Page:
I was involved through such work with the homeless, and a shelter that was set for closure because of lack of funding. When the people in the shelter were asked what they would do if they were given the tools to enable them to communicate with the authorities and others who knew nothing of the homeless, they agreed that they wanted to tell those in power how important the shelter was to the many young people who would otherwise end up on the street, where they would be at risk of violence or worse, where girls would be more likely to move into prostitution, and where there was the attraction of dealing in drugs to make money. Their story was told and the shelter stayed open, and that was possibly the best example I have ever seen of involvement in community radio and television.

Nearer to my home in my constituency, much is going on in Queensferry. South Queensferry in Edinburgh, West is home to two local community broadcast services: Jubilee FM Radio and Jubilee FM Television. Jubilee FM Radio was established in 2001 and currently has a bid with Ofcom to operate a full-time service in North Queensferry and South Queensferry and in nearby towns and villages. Jubilee FM Radio was launched initially to promote and celebrate the Ferry Fair festival, the oldest continuing civic gala in the UK. The station was an instant hit and has grown in popularity over the years. It has become a fixed part of the community and has a strong brand for entertainment and information. When it is not broadcasting, the station delivers live commentary and entertainment at a range of events in the town. It is now in its sixth year and has developed a partnership with the community high school in South Queensferry. It is a unique development and was the idea of one of the sixth-year students, Scott Findlater. He had been
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one of the volunteer presenters on Jubilee FM the previous summer and suggested that it would be great to have radio at school. A week later the head teacher, Robert Birch, and the station manager, Charles Fletcher, met and began the process of bringing the community radio station into the high school.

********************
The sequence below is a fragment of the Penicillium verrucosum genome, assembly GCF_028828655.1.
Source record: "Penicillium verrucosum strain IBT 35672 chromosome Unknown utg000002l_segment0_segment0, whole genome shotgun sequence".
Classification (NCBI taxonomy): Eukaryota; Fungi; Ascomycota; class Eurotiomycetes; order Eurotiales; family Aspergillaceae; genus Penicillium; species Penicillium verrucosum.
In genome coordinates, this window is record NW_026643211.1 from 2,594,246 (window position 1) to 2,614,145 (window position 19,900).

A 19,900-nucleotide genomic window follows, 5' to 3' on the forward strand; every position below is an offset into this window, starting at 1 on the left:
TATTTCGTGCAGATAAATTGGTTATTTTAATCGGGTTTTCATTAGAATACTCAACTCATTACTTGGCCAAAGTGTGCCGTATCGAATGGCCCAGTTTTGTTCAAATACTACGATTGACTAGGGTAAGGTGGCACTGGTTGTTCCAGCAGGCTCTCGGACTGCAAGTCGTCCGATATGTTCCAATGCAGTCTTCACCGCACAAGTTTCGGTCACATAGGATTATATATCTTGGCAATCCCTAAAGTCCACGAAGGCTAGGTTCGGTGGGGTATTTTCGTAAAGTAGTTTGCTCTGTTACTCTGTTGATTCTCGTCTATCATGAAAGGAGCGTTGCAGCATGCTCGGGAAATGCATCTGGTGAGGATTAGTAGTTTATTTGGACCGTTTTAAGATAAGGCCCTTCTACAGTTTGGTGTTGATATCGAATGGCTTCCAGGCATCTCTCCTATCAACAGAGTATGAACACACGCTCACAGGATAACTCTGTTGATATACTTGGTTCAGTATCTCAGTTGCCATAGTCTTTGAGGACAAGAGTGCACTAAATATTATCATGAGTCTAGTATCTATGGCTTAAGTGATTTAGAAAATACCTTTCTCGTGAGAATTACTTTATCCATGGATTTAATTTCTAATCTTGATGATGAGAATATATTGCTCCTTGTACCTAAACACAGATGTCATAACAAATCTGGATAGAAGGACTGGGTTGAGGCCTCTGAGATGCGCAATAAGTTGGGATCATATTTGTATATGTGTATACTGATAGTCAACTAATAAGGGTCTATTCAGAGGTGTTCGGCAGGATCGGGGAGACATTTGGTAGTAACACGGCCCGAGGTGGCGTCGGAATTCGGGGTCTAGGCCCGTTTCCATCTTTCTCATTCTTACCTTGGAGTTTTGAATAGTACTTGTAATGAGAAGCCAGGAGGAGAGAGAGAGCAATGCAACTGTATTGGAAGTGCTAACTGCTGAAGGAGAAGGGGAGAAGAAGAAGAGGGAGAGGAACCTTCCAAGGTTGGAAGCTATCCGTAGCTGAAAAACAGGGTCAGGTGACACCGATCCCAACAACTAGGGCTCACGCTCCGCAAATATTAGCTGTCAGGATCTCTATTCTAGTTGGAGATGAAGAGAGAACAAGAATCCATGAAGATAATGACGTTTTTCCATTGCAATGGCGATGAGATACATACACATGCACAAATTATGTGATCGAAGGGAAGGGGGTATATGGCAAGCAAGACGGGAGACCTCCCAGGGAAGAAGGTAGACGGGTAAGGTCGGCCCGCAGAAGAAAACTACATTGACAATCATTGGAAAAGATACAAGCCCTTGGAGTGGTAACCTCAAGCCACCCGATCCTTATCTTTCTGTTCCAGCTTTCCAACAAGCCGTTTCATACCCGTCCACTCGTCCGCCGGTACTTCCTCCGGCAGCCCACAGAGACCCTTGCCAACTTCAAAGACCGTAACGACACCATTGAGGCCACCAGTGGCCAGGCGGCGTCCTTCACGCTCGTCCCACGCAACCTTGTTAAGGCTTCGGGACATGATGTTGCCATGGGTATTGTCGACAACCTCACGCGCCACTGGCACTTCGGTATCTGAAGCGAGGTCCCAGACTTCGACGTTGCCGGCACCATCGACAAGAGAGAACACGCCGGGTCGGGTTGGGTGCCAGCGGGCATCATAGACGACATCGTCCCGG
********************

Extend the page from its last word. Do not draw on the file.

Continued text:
If Jubilee FM Radio is awarded a full community licence by Ofcom—something I fully support—it will, I believe, become the first radio station in the UK to broadcast full-time on FM from a school. To put it another way, Queensferry high school will become the first school in Britain to have its own FM radio station broadcasting to its local community. The school has been awarded school of ambition status, and hosting the community radio station is a key element of that programme. Having the station at the school offers students the opportunity to learn first-hand how to make programmes. They will have workshops in presenting, producing, recording, editing and technical skills, and they will have the opportunity to go on air and present and produce their own programmes, once they have been trained. Jubilee FM and Queensferry high school are making a major investment in the students’ media skills and education, and the community radio station gets direct access to a sea of talented youngsters, who have already shown that they are willing and ready to learn how to make radio. Having the community radio station at the high school will also offer opportunities to senior students to use radio production as part of their subject work. Instead of writing an essay in English, they could submit a documentary; or they could record a series of interviews with people in the community to create an oral history programme and submit that as part of their course work.